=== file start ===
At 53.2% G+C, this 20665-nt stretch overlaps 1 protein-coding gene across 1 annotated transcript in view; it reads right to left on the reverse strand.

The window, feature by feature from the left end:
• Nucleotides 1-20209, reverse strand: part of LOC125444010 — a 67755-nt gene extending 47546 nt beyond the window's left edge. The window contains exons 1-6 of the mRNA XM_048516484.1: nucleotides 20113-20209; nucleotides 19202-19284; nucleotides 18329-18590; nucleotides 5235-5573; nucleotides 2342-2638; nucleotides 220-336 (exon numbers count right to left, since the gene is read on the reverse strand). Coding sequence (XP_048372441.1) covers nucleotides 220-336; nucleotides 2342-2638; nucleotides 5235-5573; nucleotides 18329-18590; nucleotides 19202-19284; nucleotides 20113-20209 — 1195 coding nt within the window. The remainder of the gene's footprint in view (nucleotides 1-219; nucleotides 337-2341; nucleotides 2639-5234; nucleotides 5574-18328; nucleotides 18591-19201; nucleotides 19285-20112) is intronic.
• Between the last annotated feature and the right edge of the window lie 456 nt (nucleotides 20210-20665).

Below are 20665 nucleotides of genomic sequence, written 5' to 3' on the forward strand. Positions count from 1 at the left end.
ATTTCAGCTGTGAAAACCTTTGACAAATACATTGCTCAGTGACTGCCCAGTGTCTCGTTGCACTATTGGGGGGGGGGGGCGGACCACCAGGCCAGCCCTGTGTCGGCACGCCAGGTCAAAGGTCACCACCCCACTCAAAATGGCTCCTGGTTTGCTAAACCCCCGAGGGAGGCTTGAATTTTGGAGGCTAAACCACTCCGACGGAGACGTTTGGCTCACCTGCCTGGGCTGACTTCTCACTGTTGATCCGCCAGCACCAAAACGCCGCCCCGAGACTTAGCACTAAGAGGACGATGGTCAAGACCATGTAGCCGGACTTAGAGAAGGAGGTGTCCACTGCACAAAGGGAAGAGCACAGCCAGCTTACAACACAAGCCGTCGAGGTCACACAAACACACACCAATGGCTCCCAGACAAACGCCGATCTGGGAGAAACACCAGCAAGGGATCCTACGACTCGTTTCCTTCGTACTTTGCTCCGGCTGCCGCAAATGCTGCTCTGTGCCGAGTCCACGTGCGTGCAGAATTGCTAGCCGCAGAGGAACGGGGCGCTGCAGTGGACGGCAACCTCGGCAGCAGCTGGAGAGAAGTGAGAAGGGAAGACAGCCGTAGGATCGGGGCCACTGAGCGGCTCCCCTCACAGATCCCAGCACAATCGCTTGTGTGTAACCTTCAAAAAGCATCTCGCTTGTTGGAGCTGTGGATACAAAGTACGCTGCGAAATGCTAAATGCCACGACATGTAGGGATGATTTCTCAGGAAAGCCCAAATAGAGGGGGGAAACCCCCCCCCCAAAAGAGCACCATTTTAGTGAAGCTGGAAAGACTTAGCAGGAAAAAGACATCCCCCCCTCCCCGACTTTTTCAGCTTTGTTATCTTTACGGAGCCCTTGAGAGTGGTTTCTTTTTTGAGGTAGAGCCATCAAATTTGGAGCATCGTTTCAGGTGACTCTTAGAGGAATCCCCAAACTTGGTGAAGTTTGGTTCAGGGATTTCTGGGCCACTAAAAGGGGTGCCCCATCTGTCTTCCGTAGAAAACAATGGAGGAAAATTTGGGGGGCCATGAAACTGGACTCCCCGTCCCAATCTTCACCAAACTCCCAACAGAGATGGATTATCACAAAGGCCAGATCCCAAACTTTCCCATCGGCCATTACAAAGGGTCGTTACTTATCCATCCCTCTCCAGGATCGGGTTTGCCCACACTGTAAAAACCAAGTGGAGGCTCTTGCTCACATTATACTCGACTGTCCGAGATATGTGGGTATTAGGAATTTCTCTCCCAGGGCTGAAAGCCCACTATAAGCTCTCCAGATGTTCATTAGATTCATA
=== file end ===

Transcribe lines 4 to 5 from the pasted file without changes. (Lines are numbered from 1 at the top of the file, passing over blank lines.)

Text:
• Between the last annotated feature and the right edge of the window lie 456 nt (nucleotides 20210-20665).

Below are 20665 nucleotides of genomic sequence, written 5' to 3' on the forward strand. Positions count from 1 at the left end.